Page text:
This is how I began the email: "As the Chief Marketing Officer at one of the biggest graduate schools (and an overall marketing black belt) I’m sure you deal with the CPC costs of Google Advertising frequently."

This showed her that I know who she is, what she does, what her job entails and a little compliment about her work history...and it set up my next line! Even though most people may roll their eyes, their subconscious loves the ego stroke. She's opened the email almost 30 times over the weekend. I can only imagine that my email has been making its rounds through the company. I'm certain to hear back from them this week.

4. How to address the prospect. More often than not I start the email with a "Hi" and their name. For instance "Hi John,"... I do this for many, many reasons. Every day they hear "Hi John" from their friends, family and peers. This approach puts me on the "same" level as those people. Not above and definitely not below. I've tried many other approaches, and this one - while the least professional, has yielded more responses.

5. Make 100% sure you have a professional email address and signature. How on earth do you plan on being taken seriously by an executive if you are emailing them from a Hotmail account? Also, make sure you have a thorough enough signature that makes you trustable. Name, email address, website, even a phone number if you are okay with speaking on the phone! Give them a LinkedIn, Twitter, so on. The more you show, the more trustable you seem.

6. Make sure you have the right tools. Sidekick is a great one because it'll show you when and if they opened the email and how many times/how often they did! The more often the better your chances. This gives your great insight to use on your follow up email!

7. Follow up as many times as you have to until you get an answer. I use FollowUp.cc. A very, very simple tool that reminds me to follow up! Generally, I follow up once a week till I get a response. More often than not it's a "no..." but at least then I know! I've made more sales because of following up than any other method I've used.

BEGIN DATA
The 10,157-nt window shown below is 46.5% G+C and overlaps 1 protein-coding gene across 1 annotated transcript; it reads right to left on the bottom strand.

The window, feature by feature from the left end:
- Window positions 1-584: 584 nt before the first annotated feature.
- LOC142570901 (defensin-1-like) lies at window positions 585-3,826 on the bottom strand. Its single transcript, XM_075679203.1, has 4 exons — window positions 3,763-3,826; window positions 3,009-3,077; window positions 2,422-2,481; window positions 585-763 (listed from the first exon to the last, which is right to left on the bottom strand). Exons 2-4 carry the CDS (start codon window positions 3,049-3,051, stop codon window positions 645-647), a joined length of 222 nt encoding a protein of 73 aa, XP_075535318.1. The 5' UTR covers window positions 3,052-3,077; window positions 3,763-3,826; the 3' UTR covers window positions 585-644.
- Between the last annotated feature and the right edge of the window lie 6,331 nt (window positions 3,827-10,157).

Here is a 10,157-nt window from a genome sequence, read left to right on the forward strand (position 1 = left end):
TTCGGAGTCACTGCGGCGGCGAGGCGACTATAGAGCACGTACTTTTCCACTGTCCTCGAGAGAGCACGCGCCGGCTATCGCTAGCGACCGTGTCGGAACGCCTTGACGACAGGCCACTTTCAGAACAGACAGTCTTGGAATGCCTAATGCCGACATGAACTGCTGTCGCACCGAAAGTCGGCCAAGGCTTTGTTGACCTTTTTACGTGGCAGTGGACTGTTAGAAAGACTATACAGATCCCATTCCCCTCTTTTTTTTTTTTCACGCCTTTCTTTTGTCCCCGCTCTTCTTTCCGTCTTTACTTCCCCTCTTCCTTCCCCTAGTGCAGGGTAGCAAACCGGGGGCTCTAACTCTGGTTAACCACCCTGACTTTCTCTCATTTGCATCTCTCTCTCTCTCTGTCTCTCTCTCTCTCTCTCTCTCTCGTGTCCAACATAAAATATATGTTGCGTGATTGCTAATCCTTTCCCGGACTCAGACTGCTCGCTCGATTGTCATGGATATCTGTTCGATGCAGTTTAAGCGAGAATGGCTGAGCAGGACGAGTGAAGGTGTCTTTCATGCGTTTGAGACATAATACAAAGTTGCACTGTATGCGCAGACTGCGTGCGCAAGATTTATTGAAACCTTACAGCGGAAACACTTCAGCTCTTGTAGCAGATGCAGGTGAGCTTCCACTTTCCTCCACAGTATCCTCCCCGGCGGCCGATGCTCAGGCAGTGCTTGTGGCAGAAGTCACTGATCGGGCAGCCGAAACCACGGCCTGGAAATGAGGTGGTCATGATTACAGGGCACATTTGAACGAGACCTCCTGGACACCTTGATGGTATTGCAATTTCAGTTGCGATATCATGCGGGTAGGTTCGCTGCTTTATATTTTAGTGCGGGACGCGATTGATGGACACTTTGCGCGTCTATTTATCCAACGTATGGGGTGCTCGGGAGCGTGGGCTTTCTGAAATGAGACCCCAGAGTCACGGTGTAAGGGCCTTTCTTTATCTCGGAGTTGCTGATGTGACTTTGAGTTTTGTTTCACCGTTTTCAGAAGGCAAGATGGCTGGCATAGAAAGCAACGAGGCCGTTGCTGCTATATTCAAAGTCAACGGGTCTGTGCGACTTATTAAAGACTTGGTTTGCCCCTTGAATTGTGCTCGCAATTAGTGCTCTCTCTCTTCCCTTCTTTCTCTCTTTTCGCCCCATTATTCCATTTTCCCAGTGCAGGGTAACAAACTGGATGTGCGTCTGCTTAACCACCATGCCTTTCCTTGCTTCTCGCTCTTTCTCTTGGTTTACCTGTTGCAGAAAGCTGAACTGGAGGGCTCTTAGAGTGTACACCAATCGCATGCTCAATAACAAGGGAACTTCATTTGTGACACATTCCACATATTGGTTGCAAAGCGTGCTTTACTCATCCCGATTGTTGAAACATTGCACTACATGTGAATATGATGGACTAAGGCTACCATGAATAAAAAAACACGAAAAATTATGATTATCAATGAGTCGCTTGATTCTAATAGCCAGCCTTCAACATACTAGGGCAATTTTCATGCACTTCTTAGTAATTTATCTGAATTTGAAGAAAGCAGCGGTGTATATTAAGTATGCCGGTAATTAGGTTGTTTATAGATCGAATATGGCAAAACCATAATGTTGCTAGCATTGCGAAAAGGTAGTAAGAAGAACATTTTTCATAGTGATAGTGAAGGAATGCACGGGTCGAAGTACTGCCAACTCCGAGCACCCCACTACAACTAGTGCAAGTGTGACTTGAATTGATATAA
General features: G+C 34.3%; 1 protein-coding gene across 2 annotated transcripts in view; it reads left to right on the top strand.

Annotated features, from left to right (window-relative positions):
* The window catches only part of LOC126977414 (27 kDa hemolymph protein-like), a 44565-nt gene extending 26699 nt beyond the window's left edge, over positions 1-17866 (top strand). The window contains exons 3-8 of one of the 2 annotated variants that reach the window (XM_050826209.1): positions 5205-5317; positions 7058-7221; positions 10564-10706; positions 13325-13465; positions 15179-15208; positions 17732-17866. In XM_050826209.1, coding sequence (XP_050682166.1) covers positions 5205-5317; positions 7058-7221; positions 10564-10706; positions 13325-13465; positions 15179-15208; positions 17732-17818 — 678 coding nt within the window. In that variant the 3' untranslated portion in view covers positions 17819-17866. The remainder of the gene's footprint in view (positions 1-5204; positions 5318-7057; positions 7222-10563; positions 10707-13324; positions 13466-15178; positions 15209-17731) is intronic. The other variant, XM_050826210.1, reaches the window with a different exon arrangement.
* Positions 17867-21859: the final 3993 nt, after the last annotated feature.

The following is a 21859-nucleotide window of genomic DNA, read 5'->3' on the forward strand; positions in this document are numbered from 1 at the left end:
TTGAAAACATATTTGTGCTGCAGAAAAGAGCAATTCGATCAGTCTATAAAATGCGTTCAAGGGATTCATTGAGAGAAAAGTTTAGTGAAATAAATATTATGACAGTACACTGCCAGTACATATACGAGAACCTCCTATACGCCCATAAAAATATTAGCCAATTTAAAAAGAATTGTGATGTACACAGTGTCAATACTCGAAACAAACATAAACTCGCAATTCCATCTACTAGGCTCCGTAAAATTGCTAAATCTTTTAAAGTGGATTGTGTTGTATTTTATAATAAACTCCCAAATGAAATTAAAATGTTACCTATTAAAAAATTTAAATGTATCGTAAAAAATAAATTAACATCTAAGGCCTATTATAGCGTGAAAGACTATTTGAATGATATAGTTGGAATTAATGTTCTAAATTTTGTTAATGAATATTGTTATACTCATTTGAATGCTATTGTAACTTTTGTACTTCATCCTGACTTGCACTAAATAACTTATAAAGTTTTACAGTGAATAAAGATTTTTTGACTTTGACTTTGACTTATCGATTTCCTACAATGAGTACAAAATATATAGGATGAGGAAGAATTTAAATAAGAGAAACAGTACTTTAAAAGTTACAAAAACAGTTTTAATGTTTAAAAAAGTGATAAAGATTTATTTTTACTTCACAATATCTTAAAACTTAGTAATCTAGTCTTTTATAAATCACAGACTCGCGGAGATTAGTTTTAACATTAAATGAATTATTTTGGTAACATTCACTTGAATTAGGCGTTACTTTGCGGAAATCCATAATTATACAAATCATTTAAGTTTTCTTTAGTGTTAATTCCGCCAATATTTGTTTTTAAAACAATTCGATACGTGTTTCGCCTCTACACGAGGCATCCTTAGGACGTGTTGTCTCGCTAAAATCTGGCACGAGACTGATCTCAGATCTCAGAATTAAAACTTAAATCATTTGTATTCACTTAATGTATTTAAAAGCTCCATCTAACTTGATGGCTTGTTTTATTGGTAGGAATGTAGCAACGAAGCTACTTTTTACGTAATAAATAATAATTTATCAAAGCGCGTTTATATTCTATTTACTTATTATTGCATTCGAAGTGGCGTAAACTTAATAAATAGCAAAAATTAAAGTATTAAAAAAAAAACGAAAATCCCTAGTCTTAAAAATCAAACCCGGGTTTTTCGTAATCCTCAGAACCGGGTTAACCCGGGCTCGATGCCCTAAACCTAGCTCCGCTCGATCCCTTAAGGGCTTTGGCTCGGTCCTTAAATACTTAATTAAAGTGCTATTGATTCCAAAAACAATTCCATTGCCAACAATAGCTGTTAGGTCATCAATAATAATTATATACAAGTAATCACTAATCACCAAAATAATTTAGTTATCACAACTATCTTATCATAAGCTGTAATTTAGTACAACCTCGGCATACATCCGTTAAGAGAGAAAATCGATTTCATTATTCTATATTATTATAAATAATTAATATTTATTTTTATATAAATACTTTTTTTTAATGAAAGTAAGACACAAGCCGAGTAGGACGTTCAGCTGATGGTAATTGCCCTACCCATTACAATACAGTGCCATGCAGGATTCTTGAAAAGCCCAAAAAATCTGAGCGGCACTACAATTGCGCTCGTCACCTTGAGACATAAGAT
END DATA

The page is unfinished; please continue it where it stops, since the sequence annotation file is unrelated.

So here are some examples of emails that I have drafted that have received the most responses!

Example #1 - STRAIGHT to the point.



Example #2 - Almost met you.


In this scenario, I did some research (by way of calling) to find out that the prospect was out of town at some marketing conference. So I set a reminder to email him when his assistant said he'd be back. (This is just a made up example)


Example #3 - Strokes & Facts, not Fluff.


These are a great "template" but don't just take them word for word and start sending out emails. Make sure you study your prospect. The more you know, the better you can draft the email. Now, you notice that when I do outbound, I do it as a broker (at least a majority of the time) as this sets me up for the gem of all negotiation tactics... more on that in a future dose!
 
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Ali

Top Member
Starfire Holdings
Impact
4,831
Great insights - Thanks Ali !

Thanks!
great informative post

I'm glad you enjoyed!

How do you write such great article!! I think your business name should be Perfection.com , considering the kind of information you share!

Already a fan!
Wow, very kind of you! I appreciate it :)

Ali, enjoyed the post. The shotgun approach almost never works. Too bad spammers think they do.
Thanks! Shotgun approach only works for people who break in to your home! ;)
 

domainerfella

DN.DOMAINS
Impact
938
Ali:

Great article. As for the poll, we are greedy; we want everything.

I liked your pitch for graduate.school.

My questions are:
1) Is your pitch limited to advertisers for related keywords? Do you consider similar domain name owners? Any other source? Do you have an order of preference? When you have a huge chunk of possible recipients, would you be selective and avoid others?

2) Do you have a limit of sending emails out? What is the max if you have one?

3) How do you assure your emails are not going to spam? Do you notice some of them goes to spam?

4) What subject line do you put for graduate.school? Do you have a strategy for putting subject lines?

5) How does your followup pitch look like for graduate.school and what would be the subject for that one?

Thank you :)